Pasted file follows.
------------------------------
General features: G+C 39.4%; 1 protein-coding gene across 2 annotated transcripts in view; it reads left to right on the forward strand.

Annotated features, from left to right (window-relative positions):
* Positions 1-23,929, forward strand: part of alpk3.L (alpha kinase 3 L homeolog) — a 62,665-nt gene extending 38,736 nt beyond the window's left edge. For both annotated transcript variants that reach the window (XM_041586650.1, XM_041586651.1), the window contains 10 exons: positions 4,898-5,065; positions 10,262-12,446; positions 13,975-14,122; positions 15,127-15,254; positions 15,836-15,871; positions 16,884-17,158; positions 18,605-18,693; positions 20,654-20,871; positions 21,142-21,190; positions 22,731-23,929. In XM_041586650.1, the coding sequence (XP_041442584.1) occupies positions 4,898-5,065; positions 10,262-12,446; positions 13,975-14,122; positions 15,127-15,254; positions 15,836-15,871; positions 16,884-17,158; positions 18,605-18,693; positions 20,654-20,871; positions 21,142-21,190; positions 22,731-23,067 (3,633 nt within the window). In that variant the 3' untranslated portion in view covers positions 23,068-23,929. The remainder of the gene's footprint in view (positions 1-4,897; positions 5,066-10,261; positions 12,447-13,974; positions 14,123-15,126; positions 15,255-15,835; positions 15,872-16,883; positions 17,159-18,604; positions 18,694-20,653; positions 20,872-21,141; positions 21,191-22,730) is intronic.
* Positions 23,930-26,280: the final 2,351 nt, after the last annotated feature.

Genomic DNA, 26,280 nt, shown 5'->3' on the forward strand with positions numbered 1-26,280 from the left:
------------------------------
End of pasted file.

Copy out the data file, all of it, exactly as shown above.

General features: G+C 39.4%; 1 protein-coding gene across 2 annotated transcripts in view; it reads left to right on the forward strand.

Annotated features, from left to right (window-relative positions):
* Positions 1-23,929, forward strand: part of alpk3.L (alpha kinase 3 L homeolog) — a 62,665-nt gene extending 38,736 nt beyond the window's left edge. For both annotated transcript variants that reach the window (XM_041586650.1, XM_041586651.1), the window contains 10 exons: positions 4,898-5,065; positions 10,262-12,446; positions 13,975-14,122; positions 15,127-15,254; positions 15,836-15,871; positions 16,884-17,158; positions 18,605-18,693; positions 20,654-20,871; positions 21,142-21,190; positions 22,731-23,929. In XM_041586650.1, the coding sequence (XP_041442584.1) occupies positions 4,898-5,065; positions 10,262-12,446; positions 13,975-14,122; positions 15,127-15,254; positions 15,836-15,871; positions 16,884-17,158; positions 18,605-18,693; positions 20,654-20,871; positions 21,142-21,190; positions 22,731-23,067 (3,633 nt within the window). In that variant the 3' untranslated portion in view covers positions 23,068-23,929. The remainder of the gene's footprint in view (positions 1-4,897; positions 5,066-10,261; positions 12,447-13,974; positions 14,123-15,126; positions 15,255-15,835; positions 15,872-16,883; positions 17,159-18,604; positions 18,694-20,653; positions 20,872-21,141; positions 21,191-22,730) is intronic.
* Positions 23,930-26,280: the final 2,351 nt, after the last annotated feature.

Genomic DNA, 26,280 nt, shown 5'->3' on the forward strand with positions numbered 1-26,280 from the left: